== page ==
The classic American “don’t tread on me” attitude is exemplified by the flea market vendors studied by Arthur Farnsley II (see “Flea market capitalists”). They live off the economic grid and they like it that way. Like the dropouts of the 1960s, these Americans reject the institutions that most of us take for granted: not only big government and big business but also community organizations, schools and churches.
Unlike 1960s dropouts, however, these rebels don’t intend to create a counterculture. Many are poor or come from working-class backgrounds. They mainly want, it seems, to be left alone, free from the confinements of modern life. They invoke themes from the American past, when people kept moving westward in search of elbow room. In many ways, they fit Alexis de Tocqueville’s description of an American type in the 19th century: they “owe no man anything and hardly expect anything from anybody.”
Perhaps each of these disaffected persons has a personal story to tell of being rejected, disappointed or wounded by the machinations of modern institutions and bureaucracies. For whatever reason, they don’t expect much from social bonds, and they don’t see a reason to give much back to society. They don’t define themselves in communal terms. They aim to be self-reliant.
And therein lies a theological problem. In the biblical perspective, being created in the image of God means, among other things, being created with the ability and the need to live in relationship with God and with other people. In the Bible, a relationship with God always includes relationship to other people. God does address individuals, but primarily God addresses and shapes a community—the people of Israel, and the church.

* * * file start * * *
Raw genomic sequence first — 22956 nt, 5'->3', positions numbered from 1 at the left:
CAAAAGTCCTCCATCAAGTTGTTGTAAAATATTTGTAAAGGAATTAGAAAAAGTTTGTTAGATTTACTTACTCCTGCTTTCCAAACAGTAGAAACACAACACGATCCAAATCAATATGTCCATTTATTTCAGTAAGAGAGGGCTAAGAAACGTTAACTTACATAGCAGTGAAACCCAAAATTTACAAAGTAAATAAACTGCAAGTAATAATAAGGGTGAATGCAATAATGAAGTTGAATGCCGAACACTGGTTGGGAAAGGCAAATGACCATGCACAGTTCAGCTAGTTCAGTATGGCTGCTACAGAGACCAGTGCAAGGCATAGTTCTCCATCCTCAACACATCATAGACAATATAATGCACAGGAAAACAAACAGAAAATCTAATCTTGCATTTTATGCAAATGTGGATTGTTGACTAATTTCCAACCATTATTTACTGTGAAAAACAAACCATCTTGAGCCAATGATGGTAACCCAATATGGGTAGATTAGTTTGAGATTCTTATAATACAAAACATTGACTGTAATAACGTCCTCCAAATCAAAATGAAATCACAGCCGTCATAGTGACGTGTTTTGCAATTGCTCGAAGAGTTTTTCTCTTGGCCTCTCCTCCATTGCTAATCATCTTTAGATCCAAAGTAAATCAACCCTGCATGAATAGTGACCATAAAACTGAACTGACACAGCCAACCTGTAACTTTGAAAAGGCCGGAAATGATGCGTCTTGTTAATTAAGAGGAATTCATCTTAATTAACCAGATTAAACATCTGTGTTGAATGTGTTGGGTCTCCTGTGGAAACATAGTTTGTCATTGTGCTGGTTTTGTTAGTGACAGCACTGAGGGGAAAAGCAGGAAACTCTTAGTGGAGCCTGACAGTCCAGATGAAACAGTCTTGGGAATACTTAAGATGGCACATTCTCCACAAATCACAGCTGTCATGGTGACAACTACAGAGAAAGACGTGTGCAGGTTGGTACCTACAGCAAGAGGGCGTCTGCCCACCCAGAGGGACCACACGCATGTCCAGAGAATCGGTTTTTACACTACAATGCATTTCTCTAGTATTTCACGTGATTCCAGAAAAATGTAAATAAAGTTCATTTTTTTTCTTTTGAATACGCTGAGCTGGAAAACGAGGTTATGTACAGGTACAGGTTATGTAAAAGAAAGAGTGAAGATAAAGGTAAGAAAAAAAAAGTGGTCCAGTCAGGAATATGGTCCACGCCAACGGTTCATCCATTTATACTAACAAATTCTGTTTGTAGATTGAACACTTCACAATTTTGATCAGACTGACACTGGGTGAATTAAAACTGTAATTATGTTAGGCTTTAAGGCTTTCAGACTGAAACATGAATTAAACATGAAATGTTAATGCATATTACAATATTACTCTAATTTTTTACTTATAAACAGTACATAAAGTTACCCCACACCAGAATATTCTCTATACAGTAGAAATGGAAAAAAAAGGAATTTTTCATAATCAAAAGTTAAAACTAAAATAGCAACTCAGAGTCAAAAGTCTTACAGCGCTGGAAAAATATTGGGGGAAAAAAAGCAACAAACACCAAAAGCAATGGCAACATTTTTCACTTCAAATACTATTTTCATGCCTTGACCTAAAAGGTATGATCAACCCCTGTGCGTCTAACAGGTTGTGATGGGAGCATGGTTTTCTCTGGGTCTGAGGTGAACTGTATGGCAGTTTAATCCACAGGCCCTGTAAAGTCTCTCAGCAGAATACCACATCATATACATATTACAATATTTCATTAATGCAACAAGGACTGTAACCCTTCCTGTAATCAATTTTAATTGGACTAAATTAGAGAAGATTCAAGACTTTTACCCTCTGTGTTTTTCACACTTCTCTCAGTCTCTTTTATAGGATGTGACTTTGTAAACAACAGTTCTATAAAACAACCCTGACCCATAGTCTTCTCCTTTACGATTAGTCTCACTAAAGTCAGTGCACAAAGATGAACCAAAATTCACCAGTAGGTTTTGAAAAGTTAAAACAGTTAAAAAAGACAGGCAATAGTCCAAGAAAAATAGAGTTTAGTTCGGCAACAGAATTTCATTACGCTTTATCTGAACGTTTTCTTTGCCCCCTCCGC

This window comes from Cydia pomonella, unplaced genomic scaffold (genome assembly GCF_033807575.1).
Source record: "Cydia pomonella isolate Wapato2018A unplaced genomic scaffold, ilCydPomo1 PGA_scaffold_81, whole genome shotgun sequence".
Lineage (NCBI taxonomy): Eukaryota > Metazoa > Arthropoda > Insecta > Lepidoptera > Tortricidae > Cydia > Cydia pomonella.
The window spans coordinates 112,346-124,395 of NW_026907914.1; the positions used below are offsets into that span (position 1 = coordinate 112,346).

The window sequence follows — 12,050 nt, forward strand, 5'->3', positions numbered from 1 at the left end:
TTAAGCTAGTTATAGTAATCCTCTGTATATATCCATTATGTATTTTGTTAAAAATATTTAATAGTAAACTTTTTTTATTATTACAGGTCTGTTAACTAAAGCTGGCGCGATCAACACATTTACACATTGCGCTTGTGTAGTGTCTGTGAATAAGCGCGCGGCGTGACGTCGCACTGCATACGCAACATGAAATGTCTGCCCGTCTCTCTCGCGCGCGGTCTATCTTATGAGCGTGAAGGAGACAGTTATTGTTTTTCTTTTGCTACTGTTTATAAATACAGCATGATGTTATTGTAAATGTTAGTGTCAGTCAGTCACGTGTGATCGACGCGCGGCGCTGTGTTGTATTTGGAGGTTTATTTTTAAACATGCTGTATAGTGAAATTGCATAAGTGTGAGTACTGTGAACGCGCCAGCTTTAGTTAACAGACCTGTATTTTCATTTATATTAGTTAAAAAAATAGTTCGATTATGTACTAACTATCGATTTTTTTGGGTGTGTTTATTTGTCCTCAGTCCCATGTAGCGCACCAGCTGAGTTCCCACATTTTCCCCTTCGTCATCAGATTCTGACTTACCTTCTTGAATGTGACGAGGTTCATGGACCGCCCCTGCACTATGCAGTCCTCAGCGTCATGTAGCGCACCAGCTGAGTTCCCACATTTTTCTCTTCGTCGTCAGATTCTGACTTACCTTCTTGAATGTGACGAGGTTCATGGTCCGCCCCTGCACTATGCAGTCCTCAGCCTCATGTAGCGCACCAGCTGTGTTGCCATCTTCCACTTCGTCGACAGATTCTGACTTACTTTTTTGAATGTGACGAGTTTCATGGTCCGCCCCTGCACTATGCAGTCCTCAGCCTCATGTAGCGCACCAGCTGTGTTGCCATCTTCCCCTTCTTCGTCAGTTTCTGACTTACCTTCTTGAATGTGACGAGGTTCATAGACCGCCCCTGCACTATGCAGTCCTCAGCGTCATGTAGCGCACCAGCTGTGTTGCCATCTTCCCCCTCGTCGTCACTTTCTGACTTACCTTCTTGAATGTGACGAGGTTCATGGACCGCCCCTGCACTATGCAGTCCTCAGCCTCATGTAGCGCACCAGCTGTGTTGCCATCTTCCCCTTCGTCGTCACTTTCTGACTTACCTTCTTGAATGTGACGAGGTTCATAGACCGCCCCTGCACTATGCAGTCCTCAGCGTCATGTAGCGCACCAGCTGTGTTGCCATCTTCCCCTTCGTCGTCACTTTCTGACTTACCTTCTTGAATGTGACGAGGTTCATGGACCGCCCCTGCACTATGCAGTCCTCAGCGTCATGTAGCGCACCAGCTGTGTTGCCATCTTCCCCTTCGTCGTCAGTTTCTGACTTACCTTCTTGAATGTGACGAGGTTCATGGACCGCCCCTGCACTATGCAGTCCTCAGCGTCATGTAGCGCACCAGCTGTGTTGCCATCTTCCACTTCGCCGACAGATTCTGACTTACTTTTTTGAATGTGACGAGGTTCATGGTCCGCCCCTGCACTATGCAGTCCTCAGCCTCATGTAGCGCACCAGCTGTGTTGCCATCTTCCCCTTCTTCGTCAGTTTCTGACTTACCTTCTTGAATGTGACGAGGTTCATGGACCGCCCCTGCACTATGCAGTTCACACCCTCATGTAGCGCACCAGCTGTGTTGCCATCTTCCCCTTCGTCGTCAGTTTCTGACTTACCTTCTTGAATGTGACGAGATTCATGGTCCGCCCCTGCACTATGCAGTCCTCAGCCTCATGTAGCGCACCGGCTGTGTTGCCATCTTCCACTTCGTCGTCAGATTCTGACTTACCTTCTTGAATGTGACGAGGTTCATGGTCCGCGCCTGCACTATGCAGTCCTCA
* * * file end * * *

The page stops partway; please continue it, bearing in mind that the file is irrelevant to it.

Humans can’t flourish without institutions, flawed as they are. Holding institutions accountable and increasing their capacities is what enhances human life.
Given their anti-institutional fervor, these radically disaffected Americans are not likely to darken the doors of churches, and when they do, they are likely to remain at the edges of the congregation. But Christians can listen to their stories. They can sympathize with their alienation and their protest against deficient institutions. And then Christians can invite the disaffected to participate, in whatever way they can, in our flawed but vitally important acts of community.